Intrigued at the preponderance of NZ talent, I pitched a story at Go-Set magazine, an article on Australian-based Kiwis, taking me to Sydney for the first time. It seemed that every major Australian band had one Kiwi in the line-up: Johnny Dick (Doug Parkinson In Focus), Teddy Toi (Wild Cherries), Mike Rudd (Party Machine) …  the raw roar of Leo De Castro, Pete Williams fronting The Groove, guns-for-hire like Claude Papesch, Bruno Lawrence and Tim Piper; Ricky May redefining Australian jazz vocals and the velvety tones of Rim D Paul on the supper club circuit.

Given this growing fascination, a NZ visit was inevitable and I crossed the Tasman in August 1969, travelling around for six weeks and catching 15-20 bands and, I will have to shamefully confess, still somewhat contrary, I concluded that the best NZ bands were in Oz! The Underdogs were in their final days, and great they were too, but most acts passed me by. The Fourmyula were in England but their infectious pop seemed to be everywhere. The two groups that really stood out – and I saw both several times – were The Human Instinct at Auckland's Bo Peep and Quincy Conserve at Wellington's Downtown Club, reuniting me with drummer Bruno Lawrence.

Human Instinct was an awesome live act – and loud, louder than anything I'd heard in Australia.

Human Instinct was an awesome live act – and loud, louder than anything I'd heard in Australia – and very theatrical, putting on a show. Quincy Conserve was always going to impress – a largely soul/R&B repertoire, tight as, three brass, Bruno on drums and the late great Malcolm Hayman on vocals, another fantastic NZ singer.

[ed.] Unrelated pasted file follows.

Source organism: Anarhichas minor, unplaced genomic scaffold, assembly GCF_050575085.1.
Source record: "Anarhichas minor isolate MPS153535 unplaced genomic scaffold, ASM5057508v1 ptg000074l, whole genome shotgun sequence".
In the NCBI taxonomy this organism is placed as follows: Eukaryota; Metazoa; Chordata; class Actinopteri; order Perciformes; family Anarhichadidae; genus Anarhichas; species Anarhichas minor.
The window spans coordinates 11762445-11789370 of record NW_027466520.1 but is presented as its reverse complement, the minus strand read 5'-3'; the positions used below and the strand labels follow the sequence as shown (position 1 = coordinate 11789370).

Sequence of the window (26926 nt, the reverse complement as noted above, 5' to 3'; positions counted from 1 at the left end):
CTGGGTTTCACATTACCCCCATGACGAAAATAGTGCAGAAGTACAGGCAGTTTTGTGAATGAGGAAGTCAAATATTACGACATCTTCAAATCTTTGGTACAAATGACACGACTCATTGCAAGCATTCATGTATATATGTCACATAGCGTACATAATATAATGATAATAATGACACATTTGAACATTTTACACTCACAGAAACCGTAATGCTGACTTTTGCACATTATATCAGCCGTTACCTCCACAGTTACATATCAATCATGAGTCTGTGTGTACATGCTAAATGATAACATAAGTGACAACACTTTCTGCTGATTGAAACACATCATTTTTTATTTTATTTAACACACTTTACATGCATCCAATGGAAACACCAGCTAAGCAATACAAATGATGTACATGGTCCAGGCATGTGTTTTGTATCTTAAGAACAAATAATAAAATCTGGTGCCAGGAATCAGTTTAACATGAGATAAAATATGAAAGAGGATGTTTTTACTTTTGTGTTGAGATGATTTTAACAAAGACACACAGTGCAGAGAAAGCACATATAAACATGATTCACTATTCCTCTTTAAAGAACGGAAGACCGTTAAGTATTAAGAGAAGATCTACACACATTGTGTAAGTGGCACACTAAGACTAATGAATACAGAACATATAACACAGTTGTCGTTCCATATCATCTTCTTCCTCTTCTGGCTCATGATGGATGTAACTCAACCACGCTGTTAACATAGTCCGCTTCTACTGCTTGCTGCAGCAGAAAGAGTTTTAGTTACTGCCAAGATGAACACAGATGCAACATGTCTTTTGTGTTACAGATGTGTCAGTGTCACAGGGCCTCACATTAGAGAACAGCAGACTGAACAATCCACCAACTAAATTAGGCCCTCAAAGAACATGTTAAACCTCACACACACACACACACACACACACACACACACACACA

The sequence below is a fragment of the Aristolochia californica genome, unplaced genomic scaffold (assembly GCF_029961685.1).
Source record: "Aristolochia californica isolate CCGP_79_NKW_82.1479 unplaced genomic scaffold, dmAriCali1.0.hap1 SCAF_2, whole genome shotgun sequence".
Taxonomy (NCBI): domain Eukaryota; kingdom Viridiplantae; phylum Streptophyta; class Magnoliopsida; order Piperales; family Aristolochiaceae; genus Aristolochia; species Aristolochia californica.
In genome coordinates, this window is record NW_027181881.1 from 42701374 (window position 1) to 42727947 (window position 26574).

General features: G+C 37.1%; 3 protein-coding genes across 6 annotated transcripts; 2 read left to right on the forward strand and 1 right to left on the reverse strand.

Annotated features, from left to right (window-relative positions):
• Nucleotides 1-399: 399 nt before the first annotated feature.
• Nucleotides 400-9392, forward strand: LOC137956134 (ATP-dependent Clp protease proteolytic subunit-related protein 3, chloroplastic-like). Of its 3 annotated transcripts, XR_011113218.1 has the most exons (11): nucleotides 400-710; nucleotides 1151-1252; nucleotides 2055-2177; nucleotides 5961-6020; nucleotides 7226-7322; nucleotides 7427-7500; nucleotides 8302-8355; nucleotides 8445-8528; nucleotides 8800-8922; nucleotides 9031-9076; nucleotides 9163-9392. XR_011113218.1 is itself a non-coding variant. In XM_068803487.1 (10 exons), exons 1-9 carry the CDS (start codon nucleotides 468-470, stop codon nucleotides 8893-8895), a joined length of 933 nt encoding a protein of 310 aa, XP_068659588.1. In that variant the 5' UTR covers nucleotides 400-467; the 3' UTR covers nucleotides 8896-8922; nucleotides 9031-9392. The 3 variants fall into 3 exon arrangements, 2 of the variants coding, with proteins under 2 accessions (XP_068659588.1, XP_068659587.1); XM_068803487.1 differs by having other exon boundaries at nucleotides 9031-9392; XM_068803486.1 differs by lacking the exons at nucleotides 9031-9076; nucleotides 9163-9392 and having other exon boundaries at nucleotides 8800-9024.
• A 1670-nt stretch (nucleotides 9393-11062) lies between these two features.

In 1972 l relocated to Wellington. By the early 70s the rot had set in. Worldwide, there was too little of worth in rock and roll. As always there were exceptions – the still-rolling Stones, Little Feat, Steely Dan, Zappa, Beefheart, Van Morrison's blue-eyed soul. Bowie, Bolan, Iggy and Lou were heralding the "new wave” but for the most part it was pretty boring stuff – radio promoted pap and the album charts featured those pitiful pompous prog rock bands, and there was Queen (gross!) and the f**king Eagles.

NZ exceptions to this dire situation included BLERTA, chaotic but always compelling; Mammal featured another great NZ soul singer in Rick Bryant, and silky soulster Sonny Day fronted a series of formidable Auckland nightclub bands. There were other fantastic singers (Mark Williams, Bunny Walters) and the prevalent singer-songwriter genre was ably represented by the wonderful Shona Laing. Rockinghorse were cool, at least they had good songs, and you had to admire Space Waltz’s androgynous Alastair Riddell, openly displaying his David Bowie influence but no less impressive for it.

Based in Wellington until 1976, I witnessed Midge Marsden's re-emergence as a major talent, and Collision and Redeye credibly reproduced current black American sounds. And then there was Arkastra – now there was a band and wild, very wild. Actually, half of the six-piece were pretty straight; it was the other half who kept things on the edge – Andy Anderson on lead vocals, the late Harry Leki (surely one of NZ's most underrated guitarists) and drummer Tom Swainson, a crazed trio to say the least.

One night in 1974 at Ziggy's, a sizeable room (the former Downtown Club) I witnessed one of NZ's top "underground" bands, Dragon, with two albums under their belt, play their first set to 500 punters and their second to 50. I wasn't the only one to bemoan the state of rock and roll. Up the road at The Cave in Cuba Street, Tapestry was strictly a note-perfect covers band but at least their audience danced.

It was the same throughout NZ. Top 40 was the order of the day at the Auckland clubs owned by John Muharami (AKA Johnny Tabla) and Phil Warren and mid-70s Top 40 was pretty dire. Tommy Adderley's club, Granny's, mixed it up a bit more but it was slim pickings, it wasn't a good period.